The actions taken by the Ramallah government are equally, if not more, disturbing. The PA in the West Bank has established military courts to replace civilian courts, and has scrapped the progressive legislation that existed regarding NGO activity. The very constitutionality of the Ramallah government is legally questionable, and the reintroduction of the old unreformed institutions of the PLO to again play a central role in Palestinian political life is hardly something to be welcomed. Watching Abbas court the PLO Central Council and the likes of DFLP leader Hawatmeh and Farouk Qadoumi as a way of embellishing his government's legitimacy is a clear sign of desperation and it makes those of us who have great respect for Abbas wince.
The Ramallah and Gaza governments are also fighting two mini-skirmishes over salaries and the Palestinian Legislative Council. Some of the salaries being paid by Ramallah to Gazan PA workers come with the ask that those workers not show up to their jobs, while Hamas continues to pay its own appointees (mainly in the security sector) through its own sources of funding.
The Parliament met twice last week. The Fatah members, then the Hamas members in turn boycotted, so on neither occasion was their a quorum. Anyway, forty-five of the 132 PLC members are currently in Israeli prisons. Suffice it to say that the process of democracy building is hardly the winner here.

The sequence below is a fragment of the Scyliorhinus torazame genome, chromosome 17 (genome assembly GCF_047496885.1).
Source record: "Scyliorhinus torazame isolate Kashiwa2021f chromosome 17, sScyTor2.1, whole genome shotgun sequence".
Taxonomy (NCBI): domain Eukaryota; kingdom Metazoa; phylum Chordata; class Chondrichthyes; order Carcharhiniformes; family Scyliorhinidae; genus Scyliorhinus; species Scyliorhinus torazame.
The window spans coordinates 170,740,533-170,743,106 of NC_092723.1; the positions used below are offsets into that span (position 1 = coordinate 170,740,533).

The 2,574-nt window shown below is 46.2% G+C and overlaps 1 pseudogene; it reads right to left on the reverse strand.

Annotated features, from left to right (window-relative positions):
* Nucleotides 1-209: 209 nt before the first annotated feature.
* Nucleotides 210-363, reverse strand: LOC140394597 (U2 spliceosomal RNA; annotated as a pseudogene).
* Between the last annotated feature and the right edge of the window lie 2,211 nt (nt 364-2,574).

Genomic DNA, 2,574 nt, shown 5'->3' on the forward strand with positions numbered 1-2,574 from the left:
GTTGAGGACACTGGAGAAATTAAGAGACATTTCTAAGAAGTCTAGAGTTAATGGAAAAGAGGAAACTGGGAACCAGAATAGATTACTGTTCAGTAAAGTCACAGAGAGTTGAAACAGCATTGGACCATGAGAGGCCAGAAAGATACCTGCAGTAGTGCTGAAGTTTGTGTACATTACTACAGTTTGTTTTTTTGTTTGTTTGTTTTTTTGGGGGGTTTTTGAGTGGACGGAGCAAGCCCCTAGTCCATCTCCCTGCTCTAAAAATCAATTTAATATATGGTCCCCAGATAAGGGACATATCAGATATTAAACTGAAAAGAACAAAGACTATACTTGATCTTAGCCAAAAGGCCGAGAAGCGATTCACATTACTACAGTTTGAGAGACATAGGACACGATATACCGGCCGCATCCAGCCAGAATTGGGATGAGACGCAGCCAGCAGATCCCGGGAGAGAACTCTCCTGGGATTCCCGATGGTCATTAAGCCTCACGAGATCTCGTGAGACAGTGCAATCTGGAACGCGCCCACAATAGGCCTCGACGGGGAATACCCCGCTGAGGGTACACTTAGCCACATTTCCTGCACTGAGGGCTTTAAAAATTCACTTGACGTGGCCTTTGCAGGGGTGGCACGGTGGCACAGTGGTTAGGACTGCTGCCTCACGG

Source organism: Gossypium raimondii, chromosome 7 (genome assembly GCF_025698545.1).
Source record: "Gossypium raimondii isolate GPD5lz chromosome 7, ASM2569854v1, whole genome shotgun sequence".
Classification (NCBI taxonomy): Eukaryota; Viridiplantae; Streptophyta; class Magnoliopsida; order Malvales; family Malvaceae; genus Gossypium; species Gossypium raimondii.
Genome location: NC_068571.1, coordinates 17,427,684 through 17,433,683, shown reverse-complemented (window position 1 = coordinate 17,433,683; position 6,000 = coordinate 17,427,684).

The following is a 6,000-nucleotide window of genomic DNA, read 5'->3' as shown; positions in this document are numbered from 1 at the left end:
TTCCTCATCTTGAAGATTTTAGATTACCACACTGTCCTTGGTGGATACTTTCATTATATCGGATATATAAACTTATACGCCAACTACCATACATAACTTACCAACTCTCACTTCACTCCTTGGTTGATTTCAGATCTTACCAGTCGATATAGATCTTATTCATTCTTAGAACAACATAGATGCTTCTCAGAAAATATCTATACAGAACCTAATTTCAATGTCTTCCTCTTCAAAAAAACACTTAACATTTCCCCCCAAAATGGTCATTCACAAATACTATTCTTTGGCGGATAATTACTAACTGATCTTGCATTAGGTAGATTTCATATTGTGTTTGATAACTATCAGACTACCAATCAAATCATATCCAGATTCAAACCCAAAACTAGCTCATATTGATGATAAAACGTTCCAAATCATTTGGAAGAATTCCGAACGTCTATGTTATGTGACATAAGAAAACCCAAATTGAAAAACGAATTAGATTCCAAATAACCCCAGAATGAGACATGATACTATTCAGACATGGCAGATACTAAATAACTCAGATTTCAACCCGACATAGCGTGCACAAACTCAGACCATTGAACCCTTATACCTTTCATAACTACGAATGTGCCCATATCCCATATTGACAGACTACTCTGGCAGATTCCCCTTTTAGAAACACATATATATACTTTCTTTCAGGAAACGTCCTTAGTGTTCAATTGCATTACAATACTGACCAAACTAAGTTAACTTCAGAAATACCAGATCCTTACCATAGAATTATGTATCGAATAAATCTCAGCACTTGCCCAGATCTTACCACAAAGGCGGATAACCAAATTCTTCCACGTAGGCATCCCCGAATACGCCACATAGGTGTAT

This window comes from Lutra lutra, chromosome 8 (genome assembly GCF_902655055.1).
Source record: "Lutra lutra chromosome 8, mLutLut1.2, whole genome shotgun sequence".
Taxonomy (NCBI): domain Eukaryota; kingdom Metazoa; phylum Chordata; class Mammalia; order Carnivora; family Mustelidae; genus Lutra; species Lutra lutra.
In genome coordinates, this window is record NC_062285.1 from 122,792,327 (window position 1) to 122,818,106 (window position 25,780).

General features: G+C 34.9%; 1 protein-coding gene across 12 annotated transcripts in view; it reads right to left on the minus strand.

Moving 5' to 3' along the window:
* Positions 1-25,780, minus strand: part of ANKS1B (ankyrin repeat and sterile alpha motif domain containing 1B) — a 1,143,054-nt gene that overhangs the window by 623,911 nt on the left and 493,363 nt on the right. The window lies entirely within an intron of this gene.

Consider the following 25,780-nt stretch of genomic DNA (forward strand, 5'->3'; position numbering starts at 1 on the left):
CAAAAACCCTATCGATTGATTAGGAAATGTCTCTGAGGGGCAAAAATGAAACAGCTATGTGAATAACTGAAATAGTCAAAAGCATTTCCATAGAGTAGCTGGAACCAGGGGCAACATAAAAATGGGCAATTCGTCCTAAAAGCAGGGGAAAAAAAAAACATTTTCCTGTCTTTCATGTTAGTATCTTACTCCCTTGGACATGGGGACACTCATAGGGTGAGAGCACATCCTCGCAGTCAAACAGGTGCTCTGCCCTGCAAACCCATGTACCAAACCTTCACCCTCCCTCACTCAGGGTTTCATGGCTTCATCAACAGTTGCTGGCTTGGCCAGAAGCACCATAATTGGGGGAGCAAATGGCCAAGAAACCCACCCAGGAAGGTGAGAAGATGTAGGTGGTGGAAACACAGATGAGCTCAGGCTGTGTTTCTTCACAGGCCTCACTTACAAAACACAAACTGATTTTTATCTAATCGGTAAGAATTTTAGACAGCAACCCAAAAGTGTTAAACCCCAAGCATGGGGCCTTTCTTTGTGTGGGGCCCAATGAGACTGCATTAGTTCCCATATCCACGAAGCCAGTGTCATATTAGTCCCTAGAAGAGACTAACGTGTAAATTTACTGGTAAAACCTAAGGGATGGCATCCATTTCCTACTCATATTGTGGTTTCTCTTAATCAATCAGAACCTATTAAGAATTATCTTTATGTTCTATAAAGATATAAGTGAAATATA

Driving home Palestinian division is simply not a policy that can deliver. First of all, it stacks the odds against the security and stability that are crucial to any peace process. Secondly, even if negotiations begin, and even if a deal is reached, between Israel and the Abbas/Fayyad government, that deal will be tough and difficult for both sides to market. And doing so, in the context of deep Palestinian division, almost guaruntees that such a deal will lack the legitimacy to make it sustainable. Interestingly some Arab states, EU foreign ministers, and the UN Secretary General have all seemed to recognize as much in their own statements. UN SG Ban Ki Moon was quoted by the BBC last week in a TV interview as supporting a return to Palestinian unity talks. The Egyptians and Saudis, and the Arab League, have been putting out feelers towards eventually reconvening an internal Palestinian dialogue. All ten EU foreign ministers of the Mediterranean area, meeting last week in Slovenia, sent a letter to new Envoy Tony Blair that included the following call:
Don't push Hamas to up the stakes. This means reopening the border between Gaza and Egypt, facilitating movement between Gaza and Israel, and encouraging Saudi Arabia and Egypt, as President Mubarak has proposed, to help get the resumption of the dialogue between Hamas and Fatah.
But unfortunately none of this is likely to be reflected in today's presidential address on the subject by George W. Bush.